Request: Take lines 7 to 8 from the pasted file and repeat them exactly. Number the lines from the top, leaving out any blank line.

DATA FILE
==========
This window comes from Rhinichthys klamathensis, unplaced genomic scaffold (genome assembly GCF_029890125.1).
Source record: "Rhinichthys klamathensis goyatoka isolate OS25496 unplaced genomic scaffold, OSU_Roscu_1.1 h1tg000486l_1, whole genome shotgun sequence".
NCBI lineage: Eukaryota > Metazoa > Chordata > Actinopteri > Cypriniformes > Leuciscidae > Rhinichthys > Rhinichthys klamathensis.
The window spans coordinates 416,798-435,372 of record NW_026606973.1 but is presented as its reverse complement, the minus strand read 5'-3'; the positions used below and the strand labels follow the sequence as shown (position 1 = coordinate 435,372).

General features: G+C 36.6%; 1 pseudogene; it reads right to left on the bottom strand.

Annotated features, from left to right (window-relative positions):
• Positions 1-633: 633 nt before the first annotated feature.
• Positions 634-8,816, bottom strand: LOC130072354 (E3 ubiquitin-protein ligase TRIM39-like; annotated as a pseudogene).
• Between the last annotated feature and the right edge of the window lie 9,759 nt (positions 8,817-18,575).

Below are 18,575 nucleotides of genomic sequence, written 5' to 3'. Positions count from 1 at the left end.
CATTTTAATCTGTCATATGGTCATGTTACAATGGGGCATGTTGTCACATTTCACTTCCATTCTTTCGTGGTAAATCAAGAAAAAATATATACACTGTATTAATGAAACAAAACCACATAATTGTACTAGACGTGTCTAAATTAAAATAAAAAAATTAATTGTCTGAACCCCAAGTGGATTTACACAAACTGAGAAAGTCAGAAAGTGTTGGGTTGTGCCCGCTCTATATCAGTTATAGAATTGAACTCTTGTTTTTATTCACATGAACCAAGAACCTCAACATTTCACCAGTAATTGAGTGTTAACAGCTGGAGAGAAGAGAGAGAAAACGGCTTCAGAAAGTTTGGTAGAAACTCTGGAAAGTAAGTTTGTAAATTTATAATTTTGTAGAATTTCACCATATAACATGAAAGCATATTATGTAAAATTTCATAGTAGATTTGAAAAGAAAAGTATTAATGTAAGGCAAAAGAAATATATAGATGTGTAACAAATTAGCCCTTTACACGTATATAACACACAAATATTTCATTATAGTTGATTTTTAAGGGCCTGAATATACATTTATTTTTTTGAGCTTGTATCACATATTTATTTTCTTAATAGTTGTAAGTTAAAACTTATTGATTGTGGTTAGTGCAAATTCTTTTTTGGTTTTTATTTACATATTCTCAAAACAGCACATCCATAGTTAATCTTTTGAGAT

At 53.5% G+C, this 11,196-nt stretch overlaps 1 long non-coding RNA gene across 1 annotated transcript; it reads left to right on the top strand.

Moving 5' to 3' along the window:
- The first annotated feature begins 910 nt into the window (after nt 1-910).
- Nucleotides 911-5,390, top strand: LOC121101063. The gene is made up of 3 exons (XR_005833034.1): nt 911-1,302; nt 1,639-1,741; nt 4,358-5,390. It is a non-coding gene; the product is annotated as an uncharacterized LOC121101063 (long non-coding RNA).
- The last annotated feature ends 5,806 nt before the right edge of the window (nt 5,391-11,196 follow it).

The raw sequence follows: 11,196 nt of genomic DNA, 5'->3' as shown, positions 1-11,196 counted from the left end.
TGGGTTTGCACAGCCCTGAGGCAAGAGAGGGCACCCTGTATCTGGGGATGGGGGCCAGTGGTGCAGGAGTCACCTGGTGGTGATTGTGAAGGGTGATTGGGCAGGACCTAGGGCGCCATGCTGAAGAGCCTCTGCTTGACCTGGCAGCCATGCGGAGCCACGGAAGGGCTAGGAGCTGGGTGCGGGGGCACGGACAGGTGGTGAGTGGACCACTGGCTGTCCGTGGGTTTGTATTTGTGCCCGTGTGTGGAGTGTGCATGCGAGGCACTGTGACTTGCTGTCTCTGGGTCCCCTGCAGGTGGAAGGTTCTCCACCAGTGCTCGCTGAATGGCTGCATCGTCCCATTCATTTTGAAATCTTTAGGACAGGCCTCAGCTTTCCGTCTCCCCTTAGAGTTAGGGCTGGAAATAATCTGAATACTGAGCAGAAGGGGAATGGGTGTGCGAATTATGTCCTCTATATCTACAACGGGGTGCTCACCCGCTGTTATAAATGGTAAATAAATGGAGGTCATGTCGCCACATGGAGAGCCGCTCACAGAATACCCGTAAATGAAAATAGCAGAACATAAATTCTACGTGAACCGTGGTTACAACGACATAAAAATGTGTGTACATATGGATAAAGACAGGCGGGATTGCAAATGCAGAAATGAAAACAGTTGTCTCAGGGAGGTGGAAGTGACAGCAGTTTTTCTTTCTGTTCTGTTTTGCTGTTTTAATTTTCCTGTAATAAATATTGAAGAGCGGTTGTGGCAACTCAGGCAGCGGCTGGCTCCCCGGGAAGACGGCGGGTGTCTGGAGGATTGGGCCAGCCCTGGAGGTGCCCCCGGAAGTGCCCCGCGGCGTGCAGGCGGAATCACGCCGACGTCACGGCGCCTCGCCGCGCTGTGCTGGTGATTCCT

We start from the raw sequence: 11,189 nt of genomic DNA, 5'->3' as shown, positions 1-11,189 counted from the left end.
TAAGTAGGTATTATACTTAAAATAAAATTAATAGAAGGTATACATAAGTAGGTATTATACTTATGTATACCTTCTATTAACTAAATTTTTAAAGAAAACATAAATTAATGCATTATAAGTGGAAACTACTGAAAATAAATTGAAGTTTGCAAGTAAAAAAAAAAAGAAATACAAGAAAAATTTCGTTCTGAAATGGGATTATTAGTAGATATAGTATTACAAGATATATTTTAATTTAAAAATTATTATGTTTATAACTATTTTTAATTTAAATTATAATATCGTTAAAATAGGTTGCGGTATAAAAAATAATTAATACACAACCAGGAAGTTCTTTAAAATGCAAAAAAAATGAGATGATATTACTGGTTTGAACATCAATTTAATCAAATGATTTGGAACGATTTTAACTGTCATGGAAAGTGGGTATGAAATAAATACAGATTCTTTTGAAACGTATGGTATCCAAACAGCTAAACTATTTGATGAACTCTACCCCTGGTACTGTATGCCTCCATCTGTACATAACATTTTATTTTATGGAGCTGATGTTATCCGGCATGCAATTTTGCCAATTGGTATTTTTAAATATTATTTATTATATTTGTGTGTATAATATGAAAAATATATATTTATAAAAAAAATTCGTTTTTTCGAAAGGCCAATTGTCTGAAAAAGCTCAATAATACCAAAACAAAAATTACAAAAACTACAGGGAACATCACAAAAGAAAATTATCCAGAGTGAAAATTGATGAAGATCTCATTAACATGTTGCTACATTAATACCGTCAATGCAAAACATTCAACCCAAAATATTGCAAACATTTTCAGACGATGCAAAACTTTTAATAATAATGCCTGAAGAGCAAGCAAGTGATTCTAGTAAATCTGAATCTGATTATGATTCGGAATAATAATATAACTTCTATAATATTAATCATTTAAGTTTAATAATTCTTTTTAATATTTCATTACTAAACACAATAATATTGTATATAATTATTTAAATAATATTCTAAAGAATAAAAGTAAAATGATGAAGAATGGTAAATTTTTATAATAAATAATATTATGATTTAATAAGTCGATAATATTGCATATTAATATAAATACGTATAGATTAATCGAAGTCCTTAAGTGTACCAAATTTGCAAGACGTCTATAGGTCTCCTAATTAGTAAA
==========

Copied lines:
• Positions 1-633: 633 nt before the first annotated feature.
• Positions 634-8,816, bottom strand: LOC130072354 (E3 ubiquitin-protein ligase TRIM39-like; annotated as a pseudogene).